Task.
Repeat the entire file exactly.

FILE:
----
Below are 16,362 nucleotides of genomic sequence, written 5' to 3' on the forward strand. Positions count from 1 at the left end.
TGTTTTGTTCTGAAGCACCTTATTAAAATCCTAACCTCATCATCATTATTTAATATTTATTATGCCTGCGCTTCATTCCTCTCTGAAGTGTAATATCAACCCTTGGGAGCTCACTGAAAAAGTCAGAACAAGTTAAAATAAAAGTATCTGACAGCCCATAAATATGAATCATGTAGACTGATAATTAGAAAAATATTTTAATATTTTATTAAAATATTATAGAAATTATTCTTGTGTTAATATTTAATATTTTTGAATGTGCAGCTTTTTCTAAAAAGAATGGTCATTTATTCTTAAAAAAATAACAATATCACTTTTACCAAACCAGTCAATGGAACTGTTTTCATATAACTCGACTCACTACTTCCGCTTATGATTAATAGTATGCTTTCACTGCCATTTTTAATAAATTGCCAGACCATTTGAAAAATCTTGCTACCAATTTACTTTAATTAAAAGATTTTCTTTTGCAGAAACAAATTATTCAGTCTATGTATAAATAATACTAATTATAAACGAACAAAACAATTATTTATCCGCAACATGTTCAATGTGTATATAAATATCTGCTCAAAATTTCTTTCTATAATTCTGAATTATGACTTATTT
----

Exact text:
Below are 16,362 nucleotides of genomic sequence, written 5' to 3' on the forward strand. Positions count from 1 at the left end.
TGTTTTGTTCTGAAGCACCTTATTAAAATCCTAACCTCATCATCATTATTTAATATTTATTATGCCTGCGCTTCATTCCTCTCTGAAGTGTAATATCAACCCTTGGGAGCTCACTGAAAAAGTCAGAACAAGTTAAAATAAAAGTATCTGACAGCCCATAAATATGAATCATGTAGACTGATAATTAGAAAAATATTTTAATATTTTATTAAAATATTATAGAAATTATTCTTGTGTTAATATTTAATATTTTTGAATGTGCAGCTTTTTCTAAAAAGAATGGTCATTTATTCTTAAAAAAATAACAATATCACTTTTACCAAACCAGTCAATGGAACTGTTTTCATATAACTCGACTCACTACTTCCGCTTATGATTAATAGTATGCTTTCACTGCCATTTTTAATAAATTGCCAGACCATTTGAAAAATCTTGCTACCAATTTACTTTAATTAAAAGATTTTCTTTTGCAGAAACAAATTATTCAGTCTATGTATAAATAATACTAATTATAAACGAACAAAACAATTATTTATCCGCAACATGTTCAATGTGTATATAAATATCTGCTCAAAATTTCTTTCTATAATTCTGAATTATGACTTATTT